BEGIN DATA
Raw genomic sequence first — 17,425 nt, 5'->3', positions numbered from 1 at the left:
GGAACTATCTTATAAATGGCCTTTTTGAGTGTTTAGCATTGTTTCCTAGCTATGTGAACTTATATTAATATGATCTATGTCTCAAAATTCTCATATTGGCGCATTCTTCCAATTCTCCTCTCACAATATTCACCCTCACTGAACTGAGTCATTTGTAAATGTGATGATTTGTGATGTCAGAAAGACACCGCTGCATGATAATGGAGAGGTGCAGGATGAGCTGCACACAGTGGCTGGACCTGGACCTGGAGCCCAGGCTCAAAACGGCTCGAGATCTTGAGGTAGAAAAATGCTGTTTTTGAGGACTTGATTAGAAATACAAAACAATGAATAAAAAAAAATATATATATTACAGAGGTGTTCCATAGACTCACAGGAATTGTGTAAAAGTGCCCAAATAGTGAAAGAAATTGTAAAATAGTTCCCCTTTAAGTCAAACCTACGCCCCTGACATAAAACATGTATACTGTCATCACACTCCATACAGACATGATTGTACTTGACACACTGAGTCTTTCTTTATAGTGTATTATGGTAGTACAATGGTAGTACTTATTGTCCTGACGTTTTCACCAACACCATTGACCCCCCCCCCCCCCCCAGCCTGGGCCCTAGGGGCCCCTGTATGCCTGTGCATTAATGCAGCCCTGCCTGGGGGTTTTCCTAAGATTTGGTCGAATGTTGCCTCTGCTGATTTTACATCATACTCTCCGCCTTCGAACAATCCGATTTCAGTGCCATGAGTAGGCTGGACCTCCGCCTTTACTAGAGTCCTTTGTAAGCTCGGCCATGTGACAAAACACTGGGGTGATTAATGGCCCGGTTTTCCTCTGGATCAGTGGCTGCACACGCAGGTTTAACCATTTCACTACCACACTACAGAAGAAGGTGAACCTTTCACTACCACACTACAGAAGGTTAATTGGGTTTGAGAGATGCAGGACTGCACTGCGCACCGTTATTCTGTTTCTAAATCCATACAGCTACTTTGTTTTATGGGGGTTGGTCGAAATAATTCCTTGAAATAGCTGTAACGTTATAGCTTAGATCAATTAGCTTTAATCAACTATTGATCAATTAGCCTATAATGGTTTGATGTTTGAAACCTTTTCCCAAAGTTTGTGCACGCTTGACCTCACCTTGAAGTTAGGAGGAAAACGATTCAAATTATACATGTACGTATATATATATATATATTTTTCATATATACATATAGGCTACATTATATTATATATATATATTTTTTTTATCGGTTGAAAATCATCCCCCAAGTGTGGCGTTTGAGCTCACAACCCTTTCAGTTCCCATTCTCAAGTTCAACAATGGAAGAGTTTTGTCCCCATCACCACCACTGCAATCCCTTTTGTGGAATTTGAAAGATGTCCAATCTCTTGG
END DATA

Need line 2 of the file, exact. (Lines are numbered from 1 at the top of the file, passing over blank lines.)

GGAACTATCTTATAAATGGCCTTTTTGAGTGTTTAGCATTGTTTCCTAGCTATGTGAACTTATATTAATATGATCTATGTCTCAAAATTCTCATATTGGCGCATTCTTCCAATTCTCCTCTCACAATATTCACCCTCACTGAACTGAGTCATTTGTAAATGTGATGATTTGTGATGTCAGAAAGACACCGCTGCATGATAATGGAGAGGTGCAGGATGAGCTGCACACAGTGGCTGGACCTGGACCTGGAGCCCAGGCTCAAAACGGCTCGAGATCTTGAGGTAGAAAAATGCTGTTTTTGAGGACTTGATTAGAAATACAAAACAATGAATAAAAAAAAATATATATATTACAGAGGTGTTCCATAGACTCACAGGAATTGTGTAAAAGTGCCCAAATAGTGAAAGAAATTGTAAAATAGTTCCCCTTTAAGTCAAACCTACGCCCCTGACATAAAACATGTATACTGTCATCACACTCCATACAGACATGATTGTACTTGACACACTGAGTCTTTCTTTATAGTGTATTATGGTAGTACAATGGTAGTACTTATTGTCCTGACGTTTTCACCAACACCATTGACCCCCCCCCCCCCCCCAGCCTGGGCCCTAGGGGCCCCTGTATGCCTGTGCATTAATGCAGCCCTGCCTGGGGGTTTTCCTAAGATTTGGTCGAATGTTGCCTCTGCTGATTTTACATCATACTCTCCGCCTTCGAACAATCCGATTTCAGTGCCATGAGTAGGCTGGACCTCCGCCTTTACTAGAGTCCTTTGTAAGCTCGGCCATGTGACAAAACACTGGGGTGATTAATGGCCCGGTTTTCCTCTGGATCAGTGGCTGCACACGCAGGTTTAACCATTTCACTACCACACTACAGAAGAAGGTGAACCTTTCACTACCACACTACAGAAGGTTAATTGGGTTTGAGAGATGCAGGACTGCACTGCGCACCGTTATTCTGTTTCTAAATCCATACAGCTACTTTGTTTTATGGGGGTTGGTCGAAATAATTCCTTGAAATAGCTGTAACGTTATAGCTTAGATCAATTAGCTTTAATCAACTATTGATCAATTAGCCTATAATGGTTTGATGTTTGAAACCTTTTCCCAAAGTTTGTGCACGCTTGACCTCACCTTGAAGTTAGGAGGAAAACGATTCAAATTATACATGTACGTATATATATATATATATTTTTCATATATACATATAGGCTACATTATATTATATATATATATTTTTTTTATCGGTTGAAAATCATCCCCCAAGTGTGGCGTTTGAGCTCACAACCCTTTCAGTTCCCATTCTCAAGTTCAACAATGGAAGAGTTTTGTCCCCATCACCACCACTGCAATCCCTTTTGTGGAATTTGAAAGATGTCCAATCTCTTGG